This post is the first of a two-part series on rig stacking. Part 2 will cover stacking in onshore drilling.
Are you actively tracking which Oil & Gas service providers have made the decision to stack their rigs? While rig stacking was the farthest consideration from our minds just three years ago, today it’s a concern of grave importance for E&P’s.
In today’s post, we cover the different methods of rig stacking, why they matter to E&P’s, and what impact they can have on your operations and cost structure.
Two Methods of Rig Stacking
Since the market downturn in mid-2014, stacking of rigs has become a strategy commonly employed by service providers to save money, helping weather the storm that is low-cost oil. For those new to the world of stacking, it can take two different forms:
- Hot (or Warm) Stacking involves paying a skeleton crew to stay on the rig and conduct regular maintenance to ensure a smooth reactivation when the equipment is once again in demand and brought back online.
- Cold Stacking is the equivalent of shuttering a factory in manufacturing—rigs and equipment are packed up and stored, and employees tied directly to the operation of the equipment are laid off.
Costs and Risks
In offshore drilling, the considerations for whether to cold stack equipment are quite clear. Service providers can either cold stack, saving on operational costs while taking on future risk, or they can warm-stack, choosing to spend cash to mitigate these operational risks.
With the high level of technical complexity associated with offshore drilling rigs, it is not entirely clear what will happen when equipment is turned back on following an extended shut-down. There are ways to mitigate these operational risks by intelligently cold stacking, but proper planning and preparation can only mitigate a portion of the risk.
This is not a trivial decision for service providers. Per a 2016 article in Bloomberg, it costs roughly $40,000/day to warm stack a rig, while cold stacking costs significantly less, coming in at $15,000/day. On an annual basis, service providers can save over $9MM by making the decision to cold stack a single rig. Although this savings potential does not account for the costs to reactivate a cold-stacked rig, it’s clear there is cash to be saved (at least in the short term) by cold stacking.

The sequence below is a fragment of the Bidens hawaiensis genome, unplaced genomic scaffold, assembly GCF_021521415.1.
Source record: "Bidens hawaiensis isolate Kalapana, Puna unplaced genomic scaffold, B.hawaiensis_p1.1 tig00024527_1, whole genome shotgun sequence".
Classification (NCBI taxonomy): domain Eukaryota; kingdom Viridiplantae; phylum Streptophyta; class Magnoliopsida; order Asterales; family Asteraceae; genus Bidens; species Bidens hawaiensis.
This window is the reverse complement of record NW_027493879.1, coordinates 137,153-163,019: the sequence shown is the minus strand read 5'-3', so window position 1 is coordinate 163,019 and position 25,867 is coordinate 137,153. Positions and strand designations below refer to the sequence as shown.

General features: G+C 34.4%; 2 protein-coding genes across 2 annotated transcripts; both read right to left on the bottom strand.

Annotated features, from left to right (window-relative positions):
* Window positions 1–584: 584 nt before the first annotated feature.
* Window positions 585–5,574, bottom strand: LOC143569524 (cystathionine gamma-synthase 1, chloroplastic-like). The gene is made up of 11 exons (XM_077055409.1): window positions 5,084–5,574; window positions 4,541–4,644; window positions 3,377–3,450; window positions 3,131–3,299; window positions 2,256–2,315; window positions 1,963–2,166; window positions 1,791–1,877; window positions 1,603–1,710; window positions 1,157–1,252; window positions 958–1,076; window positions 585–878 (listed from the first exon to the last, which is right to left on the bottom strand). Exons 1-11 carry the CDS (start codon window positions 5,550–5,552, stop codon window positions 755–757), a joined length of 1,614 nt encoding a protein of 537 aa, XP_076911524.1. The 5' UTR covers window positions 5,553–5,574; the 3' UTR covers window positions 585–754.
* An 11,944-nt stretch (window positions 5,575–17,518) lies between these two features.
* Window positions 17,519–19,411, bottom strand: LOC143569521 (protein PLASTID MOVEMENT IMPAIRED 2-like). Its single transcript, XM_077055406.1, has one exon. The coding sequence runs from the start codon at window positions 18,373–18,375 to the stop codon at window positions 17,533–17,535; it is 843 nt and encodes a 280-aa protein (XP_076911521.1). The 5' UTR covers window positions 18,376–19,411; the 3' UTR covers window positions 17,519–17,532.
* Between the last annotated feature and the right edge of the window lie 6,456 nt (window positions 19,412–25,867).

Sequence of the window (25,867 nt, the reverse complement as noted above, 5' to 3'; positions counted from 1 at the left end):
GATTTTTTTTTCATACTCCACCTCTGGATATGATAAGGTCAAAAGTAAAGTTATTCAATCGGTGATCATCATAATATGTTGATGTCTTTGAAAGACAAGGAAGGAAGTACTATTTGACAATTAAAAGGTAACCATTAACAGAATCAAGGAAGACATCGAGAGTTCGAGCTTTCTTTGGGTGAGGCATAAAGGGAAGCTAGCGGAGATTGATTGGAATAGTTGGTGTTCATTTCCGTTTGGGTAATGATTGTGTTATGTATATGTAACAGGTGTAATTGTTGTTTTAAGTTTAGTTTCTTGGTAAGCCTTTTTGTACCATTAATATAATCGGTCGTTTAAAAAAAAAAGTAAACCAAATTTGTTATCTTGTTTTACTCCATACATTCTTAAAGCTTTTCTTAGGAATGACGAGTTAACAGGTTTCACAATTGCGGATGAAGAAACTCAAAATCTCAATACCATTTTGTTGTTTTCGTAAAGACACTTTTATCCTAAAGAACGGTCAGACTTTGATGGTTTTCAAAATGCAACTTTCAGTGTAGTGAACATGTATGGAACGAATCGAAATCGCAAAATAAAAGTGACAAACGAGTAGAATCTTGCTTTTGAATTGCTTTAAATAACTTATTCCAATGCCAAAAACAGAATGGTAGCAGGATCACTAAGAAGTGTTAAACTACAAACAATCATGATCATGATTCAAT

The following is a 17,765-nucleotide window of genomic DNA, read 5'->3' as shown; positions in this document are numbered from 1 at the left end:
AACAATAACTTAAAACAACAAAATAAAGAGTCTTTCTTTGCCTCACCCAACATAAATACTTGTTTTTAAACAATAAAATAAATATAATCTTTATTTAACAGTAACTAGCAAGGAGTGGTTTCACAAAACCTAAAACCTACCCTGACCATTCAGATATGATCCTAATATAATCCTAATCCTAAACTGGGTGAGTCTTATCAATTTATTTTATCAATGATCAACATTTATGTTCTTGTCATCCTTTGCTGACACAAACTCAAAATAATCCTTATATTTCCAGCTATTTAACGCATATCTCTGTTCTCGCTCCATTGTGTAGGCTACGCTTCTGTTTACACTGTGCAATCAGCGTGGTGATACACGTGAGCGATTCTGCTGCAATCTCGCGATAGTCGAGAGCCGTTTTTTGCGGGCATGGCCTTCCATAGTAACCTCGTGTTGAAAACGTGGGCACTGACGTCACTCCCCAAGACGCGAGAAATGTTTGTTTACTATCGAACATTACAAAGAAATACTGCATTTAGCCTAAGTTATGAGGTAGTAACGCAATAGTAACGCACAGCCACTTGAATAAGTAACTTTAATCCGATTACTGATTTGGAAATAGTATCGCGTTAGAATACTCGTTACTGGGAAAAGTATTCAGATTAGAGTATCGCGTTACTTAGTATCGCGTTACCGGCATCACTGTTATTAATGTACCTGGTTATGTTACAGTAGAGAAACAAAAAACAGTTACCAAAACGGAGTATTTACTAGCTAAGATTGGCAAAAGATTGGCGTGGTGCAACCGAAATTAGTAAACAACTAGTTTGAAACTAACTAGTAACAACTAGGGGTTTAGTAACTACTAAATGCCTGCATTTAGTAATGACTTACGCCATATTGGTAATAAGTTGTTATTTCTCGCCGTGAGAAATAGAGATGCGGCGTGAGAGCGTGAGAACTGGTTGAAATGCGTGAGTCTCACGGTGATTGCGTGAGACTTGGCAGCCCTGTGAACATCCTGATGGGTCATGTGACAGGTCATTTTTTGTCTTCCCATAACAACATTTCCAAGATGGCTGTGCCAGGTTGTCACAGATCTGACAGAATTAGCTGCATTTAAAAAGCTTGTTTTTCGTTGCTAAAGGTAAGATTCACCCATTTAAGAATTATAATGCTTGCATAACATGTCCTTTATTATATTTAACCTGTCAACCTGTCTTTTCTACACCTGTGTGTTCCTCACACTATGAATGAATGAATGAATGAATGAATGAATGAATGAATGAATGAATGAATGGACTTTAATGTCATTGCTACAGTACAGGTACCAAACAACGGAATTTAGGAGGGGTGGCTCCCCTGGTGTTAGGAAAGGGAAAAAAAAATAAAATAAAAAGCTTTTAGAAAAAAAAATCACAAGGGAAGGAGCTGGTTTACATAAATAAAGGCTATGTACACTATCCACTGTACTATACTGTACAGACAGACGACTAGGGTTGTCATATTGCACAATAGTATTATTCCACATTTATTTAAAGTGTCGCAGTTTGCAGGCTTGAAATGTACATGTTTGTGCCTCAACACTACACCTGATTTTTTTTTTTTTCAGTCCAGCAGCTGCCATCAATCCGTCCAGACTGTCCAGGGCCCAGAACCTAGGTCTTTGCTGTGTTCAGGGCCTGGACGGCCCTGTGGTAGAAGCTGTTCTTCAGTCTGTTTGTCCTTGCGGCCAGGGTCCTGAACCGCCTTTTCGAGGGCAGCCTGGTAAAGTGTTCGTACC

Contrasting Strategies Adopted by Offshore Leaders
Despite the potential to save millions of dollars a year, a number of offshore service providers have decided they will not turn to cold stacking. Pacific Drilling is one of the companies making such a decision. Pacific’s CEO, Chris Beckett, recently noted that “the unknowns of cold-stacking are just too great and the cost to keep the ships running too manageable to turn them off.”
But of course, there are always others adopting the opposite strategy. For instance, TransOcean, one of the largest off-shore service providers in the world, recently decided to cold stack nine rigs off the coast of Trinidad and Tobago. Not only did this decision result in immediate savings, but it was also applauded by both investors and analysts, including Citigroup Inc. analyst, Scott Gruber:
"I don’t think a simple congrats on this quarter’s cost beat is really sufficient,” said Scott. “A big kudos to all of you.”
Will this turn out to be a cautionary tale about chasing short-term savings? Or will providers like TransOcean, who have already made their bet that operational savings far outweigh the potential risks associated with cold stacking, be considered the heroes of the industry?
Why it Matters
With such a broad range of approaches to rig stacking, many E&P’s are wondering which strategy they should align with. As such, we’ve pulled together some possible considerations that we’ve seen other E&P organizations asking about:
- Develop a Perspective on the Cost vs. Risk Tradeoff – We recommend engaging with service providers early on to develop a perspective on your firm's appetite for reducing costs by engaging with vendors who have cold-stacked rigs vs. taking on unknown operational risks.
- Prepare Counter-Arguments to Address Price Increases: We've seen a number of service providers recently argue for price increases to either (1) recoup some of the costs incurred from hot stacking or (2) cover the costs of reactivating cold-stacked rigs. E&P supply chain teams can counter those arguments with data on credible substitute providers, rig costs, and price trends.
- Understand the Experience of the New Rig Crew – As we all know, the downturn led to lay-offs and, as such, an exodus of industry experience. We encourage operators to ask detailed questions about crew experience as rigs come back online.
- Consider Using Performance-Based Contracts — Basing service provider contracts on performance-based metrics can lead to greater incentives for your providers to implement high-quality rig reactivation and labor force training.
Want to learn more about rig stacking? Check out Part 2 of this series, which will take a closer look at cold stacking of onshore drilling and completion rigs. In the meantime, don’t hesitate to reach out to us here with any questions!